Month: December 2009

The case of Tipping v. McNutt is a cautionary note to parties who lengthen family law hearings by raising irrelevant concerns. The case is a November 2009 decision of Justice Zisman of the Ontario Court of Justice. Justice Zissman issued the supplementary decision dealing with costs after the release of Her September 2009 trial decision.

The case was a claim for custody by the maternal grandparents. They lost. The mother (their daughter) asked for her “full indemnity” costs of $34,000.00. The grandparents argued that they should be spared a costs order against them because they had exhausted their life savings pursuing the litigation.

Justice Zisman faulted the grandparents for “relentlessly” attacking the mother over a multitude of unproven or irrelevant concerns. The trial lasted 18 days!

In these types of cases it is not unusual to see parties engaged in a nasty, the ‘gloves come off” kind of fight. Justice Zisman reminds us that while custody disputes can be brutal, they are not wars of attrition. Parties should be be focused in their trial strategy, or suffer the costs of raising irrelevant matters that lengthen trial proceedings. Justice Zisman writes:


The matter was obviously very important to the parties. But the case was not particularly complex or difficult. It was solely as a result of the approach by the grandparents that this trial took 18 days to complete. Many of the concerns presented by the grandparents were unproven or irrelevant to this proceeding or to the relief they sought. Others were trivial. The “concerns” seemed relentless. Taken together, they unnecessarily extended the proceeding and added to the expense of the proceeding. Nothing about the mother’s childhood, educational pursuits, choice of boyfriends, employment history, personal medical history and lifestyle was left untouched. Nothing about Austin’s medical history, educational progress and counselling was left unexplored. Even when the school and medical records revealed no concerns, various teachers and medical professionals were called to present evidence. That is the choice the grandparents made in developing their trial strategy and in pursuing this litigation. Choices that are unreasonable or unnecessary and lengthen the proceeding for other parties should attract consequences. Not to impose consequences on such choices effectively encourages them. After being unsuccessful in this trial, the grandparents can now not assert that they have exhausted their life savings during this litigation and a cost order would further drain them financially, create a financial hardship and prevent them from directing funds for the benefit of Austin. These are the consequences that should have been considered before and during this protracted trial.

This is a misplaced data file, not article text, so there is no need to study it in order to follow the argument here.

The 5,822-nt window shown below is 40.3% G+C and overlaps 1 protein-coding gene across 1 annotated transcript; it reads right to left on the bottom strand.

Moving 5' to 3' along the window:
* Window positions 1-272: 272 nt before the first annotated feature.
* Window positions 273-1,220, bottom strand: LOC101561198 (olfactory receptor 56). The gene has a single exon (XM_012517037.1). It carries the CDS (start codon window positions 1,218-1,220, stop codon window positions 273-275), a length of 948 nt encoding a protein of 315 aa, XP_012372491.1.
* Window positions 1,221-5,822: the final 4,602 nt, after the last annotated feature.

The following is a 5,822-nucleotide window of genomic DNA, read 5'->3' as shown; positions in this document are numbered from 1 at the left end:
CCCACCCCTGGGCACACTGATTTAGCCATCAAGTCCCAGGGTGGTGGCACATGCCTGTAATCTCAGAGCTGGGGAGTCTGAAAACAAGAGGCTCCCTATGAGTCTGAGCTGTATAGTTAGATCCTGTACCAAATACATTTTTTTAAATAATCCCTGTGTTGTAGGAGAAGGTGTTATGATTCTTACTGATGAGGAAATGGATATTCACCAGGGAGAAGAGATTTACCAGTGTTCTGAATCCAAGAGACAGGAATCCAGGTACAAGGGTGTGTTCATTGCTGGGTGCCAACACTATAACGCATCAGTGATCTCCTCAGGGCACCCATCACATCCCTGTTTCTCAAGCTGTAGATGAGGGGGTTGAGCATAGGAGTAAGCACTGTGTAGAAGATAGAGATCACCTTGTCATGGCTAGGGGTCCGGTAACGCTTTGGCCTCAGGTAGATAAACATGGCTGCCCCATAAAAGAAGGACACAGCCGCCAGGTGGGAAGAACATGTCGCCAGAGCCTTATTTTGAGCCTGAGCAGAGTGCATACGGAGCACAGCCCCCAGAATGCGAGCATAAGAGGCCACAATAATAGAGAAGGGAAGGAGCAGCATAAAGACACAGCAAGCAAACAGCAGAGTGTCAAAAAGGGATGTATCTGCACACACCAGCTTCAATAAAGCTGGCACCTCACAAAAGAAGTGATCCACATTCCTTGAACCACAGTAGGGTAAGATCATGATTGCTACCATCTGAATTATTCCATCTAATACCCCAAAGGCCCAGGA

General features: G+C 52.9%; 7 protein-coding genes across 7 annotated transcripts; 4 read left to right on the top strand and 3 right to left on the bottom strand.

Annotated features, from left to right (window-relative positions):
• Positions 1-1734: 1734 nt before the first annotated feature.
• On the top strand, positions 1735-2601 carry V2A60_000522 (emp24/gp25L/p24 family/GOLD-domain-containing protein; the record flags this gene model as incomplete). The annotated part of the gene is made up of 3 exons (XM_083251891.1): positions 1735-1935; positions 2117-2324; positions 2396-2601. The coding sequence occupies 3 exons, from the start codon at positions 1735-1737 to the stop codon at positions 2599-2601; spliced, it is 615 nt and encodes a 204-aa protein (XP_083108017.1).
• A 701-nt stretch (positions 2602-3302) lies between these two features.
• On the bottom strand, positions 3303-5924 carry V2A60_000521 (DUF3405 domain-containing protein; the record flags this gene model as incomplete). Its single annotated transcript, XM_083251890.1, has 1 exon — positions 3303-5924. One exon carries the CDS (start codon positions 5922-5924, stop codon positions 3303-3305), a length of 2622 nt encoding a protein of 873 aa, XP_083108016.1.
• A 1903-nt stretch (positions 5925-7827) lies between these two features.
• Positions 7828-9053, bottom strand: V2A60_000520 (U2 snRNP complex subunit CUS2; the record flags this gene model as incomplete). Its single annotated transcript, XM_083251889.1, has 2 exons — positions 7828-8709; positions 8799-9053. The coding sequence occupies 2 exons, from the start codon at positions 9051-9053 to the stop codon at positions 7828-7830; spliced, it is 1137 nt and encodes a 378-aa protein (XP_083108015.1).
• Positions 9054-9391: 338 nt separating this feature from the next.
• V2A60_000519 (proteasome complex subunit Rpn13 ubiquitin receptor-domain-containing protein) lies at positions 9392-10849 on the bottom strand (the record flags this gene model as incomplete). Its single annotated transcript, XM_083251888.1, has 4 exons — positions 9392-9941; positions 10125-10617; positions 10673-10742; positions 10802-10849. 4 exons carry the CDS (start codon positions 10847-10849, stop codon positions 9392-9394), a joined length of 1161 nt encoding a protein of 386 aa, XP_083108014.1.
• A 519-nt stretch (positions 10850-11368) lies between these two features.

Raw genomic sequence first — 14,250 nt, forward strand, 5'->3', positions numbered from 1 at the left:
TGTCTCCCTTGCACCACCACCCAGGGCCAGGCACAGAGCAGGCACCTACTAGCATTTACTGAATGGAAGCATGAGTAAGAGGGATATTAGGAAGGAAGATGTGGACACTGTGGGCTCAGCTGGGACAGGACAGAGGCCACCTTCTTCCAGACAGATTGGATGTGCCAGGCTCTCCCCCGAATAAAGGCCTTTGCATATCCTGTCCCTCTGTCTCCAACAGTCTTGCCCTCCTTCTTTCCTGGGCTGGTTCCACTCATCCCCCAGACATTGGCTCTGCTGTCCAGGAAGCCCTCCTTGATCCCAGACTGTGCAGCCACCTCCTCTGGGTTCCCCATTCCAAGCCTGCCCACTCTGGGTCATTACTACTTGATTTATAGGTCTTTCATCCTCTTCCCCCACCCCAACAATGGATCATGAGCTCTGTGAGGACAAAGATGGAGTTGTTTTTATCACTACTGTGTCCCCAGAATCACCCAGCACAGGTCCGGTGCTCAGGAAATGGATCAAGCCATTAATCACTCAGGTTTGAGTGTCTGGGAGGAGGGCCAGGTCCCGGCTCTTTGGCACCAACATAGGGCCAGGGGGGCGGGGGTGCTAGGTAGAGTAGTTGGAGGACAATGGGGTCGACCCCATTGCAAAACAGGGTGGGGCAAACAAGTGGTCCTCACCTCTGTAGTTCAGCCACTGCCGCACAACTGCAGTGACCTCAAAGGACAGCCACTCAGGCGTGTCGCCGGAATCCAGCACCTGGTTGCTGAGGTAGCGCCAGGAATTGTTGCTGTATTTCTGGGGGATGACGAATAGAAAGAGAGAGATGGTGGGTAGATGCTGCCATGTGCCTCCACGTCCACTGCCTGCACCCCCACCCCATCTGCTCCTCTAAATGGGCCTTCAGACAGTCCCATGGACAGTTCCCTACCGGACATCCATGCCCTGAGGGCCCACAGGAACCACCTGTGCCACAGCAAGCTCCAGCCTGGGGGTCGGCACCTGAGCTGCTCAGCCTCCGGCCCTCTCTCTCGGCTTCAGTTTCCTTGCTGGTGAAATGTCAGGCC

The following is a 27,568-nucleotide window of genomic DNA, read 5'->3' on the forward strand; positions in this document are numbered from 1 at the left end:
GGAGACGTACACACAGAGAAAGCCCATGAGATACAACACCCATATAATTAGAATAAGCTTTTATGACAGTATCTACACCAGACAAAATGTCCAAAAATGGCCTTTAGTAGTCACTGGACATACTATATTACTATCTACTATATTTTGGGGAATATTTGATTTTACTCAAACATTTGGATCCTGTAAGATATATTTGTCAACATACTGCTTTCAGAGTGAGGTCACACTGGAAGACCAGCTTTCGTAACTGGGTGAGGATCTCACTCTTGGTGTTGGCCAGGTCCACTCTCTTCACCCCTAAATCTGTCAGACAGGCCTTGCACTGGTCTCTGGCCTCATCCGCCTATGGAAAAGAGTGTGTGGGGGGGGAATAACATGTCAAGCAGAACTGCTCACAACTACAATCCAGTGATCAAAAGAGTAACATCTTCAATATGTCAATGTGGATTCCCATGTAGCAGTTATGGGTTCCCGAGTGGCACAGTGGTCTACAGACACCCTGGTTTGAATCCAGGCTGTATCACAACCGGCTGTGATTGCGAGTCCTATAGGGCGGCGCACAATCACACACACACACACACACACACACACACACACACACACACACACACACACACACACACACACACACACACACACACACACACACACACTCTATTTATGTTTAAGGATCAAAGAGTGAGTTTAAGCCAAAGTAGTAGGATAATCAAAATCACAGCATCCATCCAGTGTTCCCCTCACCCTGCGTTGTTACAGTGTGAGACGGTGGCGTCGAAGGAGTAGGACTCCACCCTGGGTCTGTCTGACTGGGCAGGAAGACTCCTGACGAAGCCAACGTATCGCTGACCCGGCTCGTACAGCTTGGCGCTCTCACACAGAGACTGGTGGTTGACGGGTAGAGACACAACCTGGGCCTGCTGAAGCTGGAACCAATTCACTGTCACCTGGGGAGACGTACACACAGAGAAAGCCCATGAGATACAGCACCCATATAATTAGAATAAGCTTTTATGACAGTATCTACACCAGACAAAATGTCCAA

Costs awards should reflect “what the court views as a fair and reasonable amount that should be paid by the unsuccessful parties”
. In this case, because the mother failed to make an offer to settle, she failed to get full indemnity costs and instead was awarded $25,000.00. Both parties were represented by counsel, so one wonders to what extent the grandparents were responsible for the bad outcome.

On another interesting note, Justice Zisman cited the Court of Appeal’s decision in Serra as authority for the proposition that costs should be fair and reasonable. If you read below, you will see an entry about Serra from last February. The Serra case is important because it allowed an unequal division of property because of post-separation decline in the values of assets. In the case of Serra, the decline was caused by market forces.

A lot of lawyers thought that the decision would open the “flood gates” for claims for unequal property division (especially in these economic times), yet that hasn’t happened.

After almost a year, I’ve only come across two cases where Serra has been cited and relied on by lower courts. In both cases, Serra was cited on the costs issue alone. There has yet to be a case where Serra has been authority for an unequal property division. So much for flood gates.



I recently came across a study about the impact of the recession on family life, The State of our Unions, Marriage in America 2009: Money and Marriage. The study was released by the University of Virginia (click here for a PDF file).

The author of the stufy suggests that economic stress has made American marriages slightly more stable overall, as couples develop a “new appreciation for the economic and social support that marriage can provide in tough times”. Is this a nice way of saying that people are staying together for their creditors? How much fun can that be?

Having suggested that the recession might not be so devastating to American families, the study nonetheless expresses concern that the recession’s job losses have been heavily concentrated among working class men, who may not be equipped to make a smooth adjustment to playing stay-at-home dads while their wives support the family. So perhaps things aren’t so rosy for American families, after all.

Furthermore, although divorce rates in the U.S. are down slightly, the decrease can be explained by falling marriage rates. This is consistent with a trend we have seen in Canada over the past couple of decades away from marriage to cohabitation. Unfortunately, Canadian social studies suggest that families without the benefit of marriage and its commitment are at higher risk for separation.

The reality is that a financial stress like a recession places all families at risk.